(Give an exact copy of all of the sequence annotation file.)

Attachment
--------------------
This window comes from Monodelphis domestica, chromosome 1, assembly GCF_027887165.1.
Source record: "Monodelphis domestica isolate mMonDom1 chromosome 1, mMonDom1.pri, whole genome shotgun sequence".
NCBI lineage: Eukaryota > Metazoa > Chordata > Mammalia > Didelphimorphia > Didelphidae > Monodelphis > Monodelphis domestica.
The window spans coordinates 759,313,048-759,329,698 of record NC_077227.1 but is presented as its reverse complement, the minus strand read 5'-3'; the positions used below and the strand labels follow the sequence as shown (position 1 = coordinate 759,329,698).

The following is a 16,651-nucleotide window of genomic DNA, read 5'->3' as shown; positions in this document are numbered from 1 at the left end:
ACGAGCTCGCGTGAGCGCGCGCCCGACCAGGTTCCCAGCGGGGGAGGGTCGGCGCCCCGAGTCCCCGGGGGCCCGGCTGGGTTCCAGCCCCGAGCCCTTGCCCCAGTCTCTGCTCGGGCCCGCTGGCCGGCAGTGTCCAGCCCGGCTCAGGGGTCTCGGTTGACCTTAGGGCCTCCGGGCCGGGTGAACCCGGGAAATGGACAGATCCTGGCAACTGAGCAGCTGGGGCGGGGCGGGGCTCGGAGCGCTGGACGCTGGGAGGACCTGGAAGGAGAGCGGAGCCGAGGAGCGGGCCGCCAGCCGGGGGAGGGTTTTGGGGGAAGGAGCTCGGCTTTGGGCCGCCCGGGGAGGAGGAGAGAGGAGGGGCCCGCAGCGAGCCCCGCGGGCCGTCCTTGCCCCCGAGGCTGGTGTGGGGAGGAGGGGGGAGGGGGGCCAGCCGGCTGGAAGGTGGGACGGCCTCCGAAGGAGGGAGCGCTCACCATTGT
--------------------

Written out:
This window comes from Monodelphis domestica, chromosome 1, assembly GCF_027887165.1.
Source record: "Monodelphis domestica isolate mMonDom1 chromosome 1, mMonDom1.pri, whole genome shotgun sequence".
NCBI lineage: Eukaryota > Metazoa > Chordata > Mammalia > Didelphimorphia > Didelphidae > Monodelphis > Monodelphis domestica.
The window spans coordinates 759,313,048-759,329,698 of record NC_077227.1 but is presented as its reverse complement, the minus strand read 5'-3'; the positions used below and the strand labels follow the sequence as shown (position 1 = coordinate 759,329,698).

The following is a 16,651-nucleotide window of genomic DNA, read 5'->3' as shown; positions in this document are numbered from 1 at the left end:
ACGAGCTCGCGTGAGCGCGCGCCCGACCAGGTTCCCAGCGGGGGAGGGTCGGCGCCCCGAGTCCCCGGGGGCCCGGCTGGGTTCCAGCCCCGAGCCCTTGCCCCAGTCTCTGCTCGGGCCCGCTGGCCGGCAGTGTCCAGCCCGGCTCAGGGGTCTCGGTTGACCTTAGGGCCTCCGGGCCGGGTGAACCCGGGAAATGGACAGATCCTGGCAACTGAGCAGCTGGGGCGGGGCGGGGCTCGGAGCGCTGGACGCTGGGAGGACCTGGAAGGAGAGCGGAGCCGAGGAGCGGGCCGCCAGCCGGGGGAGGGTTTTGGGGGAAGGAGCTCGGCTTTGGGCCGCCCGGGGAGGAGGAGAGAGGAGGGGCCCGCAGCGAGCCCCGCGGGCCGTCCTTGCCCCCGAGGCTGGTGTGGGGAGGAGGGGGGAGGGGGGCCAGCCGGCTGGAAGGTGGGACGGCCTCCGAAGGAGGGAGCGCTCACCATTGT